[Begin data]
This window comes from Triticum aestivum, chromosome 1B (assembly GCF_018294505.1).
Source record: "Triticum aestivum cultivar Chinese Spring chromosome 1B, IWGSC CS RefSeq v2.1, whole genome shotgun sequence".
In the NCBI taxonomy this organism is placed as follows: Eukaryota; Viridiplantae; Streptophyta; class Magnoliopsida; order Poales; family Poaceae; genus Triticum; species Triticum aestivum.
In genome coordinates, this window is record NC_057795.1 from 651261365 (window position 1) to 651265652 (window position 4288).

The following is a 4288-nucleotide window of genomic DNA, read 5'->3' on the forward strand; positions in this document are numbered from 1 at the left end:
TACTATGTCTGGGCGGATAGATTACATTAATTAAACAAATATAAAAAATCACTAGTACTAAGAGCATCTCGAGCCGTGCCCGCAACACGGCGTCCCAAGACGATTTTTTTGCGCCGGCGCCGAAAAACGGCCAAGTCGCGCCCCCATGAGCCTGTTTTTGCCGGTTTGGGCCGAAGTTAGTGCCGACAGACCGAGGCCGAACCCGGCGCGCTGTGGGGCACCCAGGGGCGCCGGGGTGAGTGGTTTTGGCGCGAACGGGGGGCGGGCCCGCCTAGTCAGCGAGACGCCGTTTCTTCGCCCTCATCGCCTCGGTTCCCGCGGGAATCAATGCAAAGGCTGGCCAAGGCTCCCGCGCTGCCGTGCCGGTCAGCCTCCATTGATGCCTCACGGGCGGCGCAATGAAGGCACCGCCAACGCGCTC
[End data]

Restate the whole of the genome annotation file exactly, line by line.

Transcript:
This window comes from Triticum aestivum, chromosome 1B (assembly GCF_018294505.1).
Source record: "Triticum aestivum cultivar Chinese Spring chromosome 1B, IWGSC CS RefSeq v2.1, whole genome shotgun sequence".
In the NCBI taxonomy this organism is placed as follows: Eukaryota; Viridiplantae; Streptophyta; class Magnoliopsida; order Poales; family Poaceae; genus Triticum; species Triticum aestivum.
In genome coordinates, this window is record NC_057795.1 from 651261365 (window position 1) to 651265652 (window position 4288).

The following is a 4288-nucleotide window of genomic DNA, read 5'->3' on the forward strand; positions in this document are numbered from 1 at the left end:
TACTATGTCTGGGCGGATAGATTACATTAATTAAACAAATATAAAAAATCACTAGTACTAAGAGCATCTCGAGCCGTGCCCGCAACACGGCGTCCCAAGACGATTTTTTTGCGCCGGCGCCGAAAAACGGCCAAGTCGCGCCCCCATGAGCCTGTTTTTGCCGGTTTGGGCCGAAGTTAGTGCCGACAGACCGAGGCCGAACCCGGCGCGCTGTGGGGCACCCAGGGGCGCCGGGGTGAGTGGTTTTGGCGCGAACGGGGGGCGGGCCCGCCTAGTCAGCGAGACGCCGTTTCTTCGCCCTCATCGCCTCGGTTCCCGCGGGAATCAATGCAAAGGCTGGCCAAGGCTCCCGCGCTGCCGTGCCGGTCAGCCTCCATTGATGCCTCACGGGCGGCGCAATGAAGGCACCGCCAACGCGCTC